In November last year councillors on Scottish Borders Council’s planning committeee turned down an application for 48 caravans on the same site, planning officers advising them to do so because it was “an inappropriate extension into the open countryside” and that it represented “an un-neighbourly form of development”.
However, a reduction of caravans from 48 to 31 and an increase in landscaping, persuaded planning officers that they could support the revised application, which applicants Humberts Leisure say will generate two new jobs at the site.
As councillors considered the planning application they were told by planning officers: “The caravan park is in a very prominent location on the headland above Eyemouth and is already visually intrusive. However, the applicant has stated that planting would be carried out to lessen the impact of the park. Although the size of the park would be increased by erecting holiday static caravans on a previously undeveloped part of the headland, and expanding into the Area of Great Landscape Value, it is considered that this would not harm the visual amenities of the area any more than the existing park and would not represent a significant adverse effect on the residential amenity of nearby houses.”
Residents in those neighbouring houses, however, disagreed and there were 20 objections to the plans.
One resident said: “ As a resident in the area of Eyemouth since 1975 I have witnessed the growth and expansion of Eyemouth Caravan Site. While it’s of benefit to the community that this business has thrived and encourages further business and money to the town, at what cost?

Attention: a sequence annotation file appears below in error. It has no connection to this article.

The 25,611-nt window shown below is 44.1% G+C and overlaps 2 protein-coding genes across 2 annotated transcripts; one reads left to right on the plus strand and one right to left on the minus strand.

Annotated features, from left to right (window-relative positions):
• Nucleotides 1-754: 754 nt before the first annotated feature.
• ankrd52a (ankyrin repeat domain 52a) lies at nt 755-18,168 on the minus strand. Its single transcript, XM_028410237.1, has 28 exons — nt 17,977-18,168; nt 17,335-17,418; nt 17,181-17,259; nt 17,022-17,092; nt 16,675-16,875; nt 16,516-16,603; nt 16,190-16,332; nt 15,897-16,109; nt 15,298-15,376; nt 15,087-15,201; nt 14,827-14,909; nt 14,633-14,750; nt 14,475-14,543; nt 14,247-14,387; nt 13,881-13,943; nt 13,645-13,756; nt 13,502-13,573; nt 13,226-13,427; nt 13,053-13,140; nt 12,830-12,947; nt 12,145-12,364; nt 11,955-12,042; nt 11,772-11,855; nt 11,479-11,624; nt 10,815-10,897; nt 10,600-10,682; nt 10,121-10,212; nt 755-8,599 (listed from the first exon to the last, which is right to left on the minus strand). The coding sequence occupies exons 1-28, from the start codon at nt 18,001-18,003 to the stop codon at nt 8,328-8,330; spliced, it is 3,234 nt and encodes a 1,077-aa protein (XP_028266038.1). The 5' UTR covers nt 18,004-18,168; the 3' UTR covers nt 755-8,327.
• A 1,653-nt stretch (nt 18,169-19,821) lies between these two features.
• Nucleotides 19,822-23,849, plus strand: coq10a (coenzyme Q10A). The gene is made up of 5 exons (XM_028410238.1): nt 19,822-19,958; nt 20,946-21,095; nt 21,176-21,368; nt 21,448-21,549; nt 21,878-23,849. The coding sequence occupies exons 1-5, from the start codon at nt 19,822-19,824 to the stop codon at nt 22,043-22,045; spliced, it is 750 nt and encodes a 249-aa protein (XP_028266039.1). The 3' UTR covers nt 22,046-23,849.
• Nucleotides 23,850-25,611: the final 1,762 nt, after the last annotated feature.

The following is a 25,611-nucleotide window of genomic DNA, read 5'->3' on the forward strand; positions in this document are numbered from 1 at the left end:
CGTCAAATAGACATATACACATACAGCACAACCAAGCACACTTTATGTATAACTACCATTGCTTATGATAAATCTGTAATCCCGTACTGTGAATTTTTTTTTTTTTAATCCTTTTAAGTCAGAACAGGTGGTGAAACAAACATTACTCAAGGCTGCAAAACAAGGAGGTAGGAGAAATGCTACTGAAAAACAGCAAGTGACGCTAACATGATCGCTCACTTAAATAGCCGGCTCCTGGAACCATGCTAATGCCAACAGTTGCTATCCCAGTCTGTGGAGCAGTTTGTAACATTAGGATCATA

“The caravan site has certainly been much improved over the years and well maintained but has increased in such size that I now no longer have the views from my house that I once did.
“In 1975 I could see the entire coastline from Coldingham Beach to St Abbs lighthouse, now due to the erection of further caravans last year and the overgrowth of the trees that were originally planted to screen the site I can only see part of the coastline but have an unwanted, wonderful view of the new caravans.”
Eyemouth Town Council was split as to whether or not to support the expansion of the caravan site, eventually voting 4-3 in favour of the application.
Speaking on behalf of the town council, Jack Johnston said: “The existing site brings much needed business to the town and these additional homes we feel will bring much needed additional business. This new application is 18 sites less than the original one.
“The landscape proposals will also improve this particular area. While we appreciate the residents’ concerns we, on the other hand, must look at what’s best for Eyemouth. May I suggest a site visit be considered before you reach a decision.”
Councillor Donald Moffat also wanted members of the planning committee to visit the site before deciding on the application, but only his fellow SNP councillor John Mitchell supported his call.
Instead councillors voted in favour of the application, with a couple of amendments to the 12 recommended conditions attached to the permission.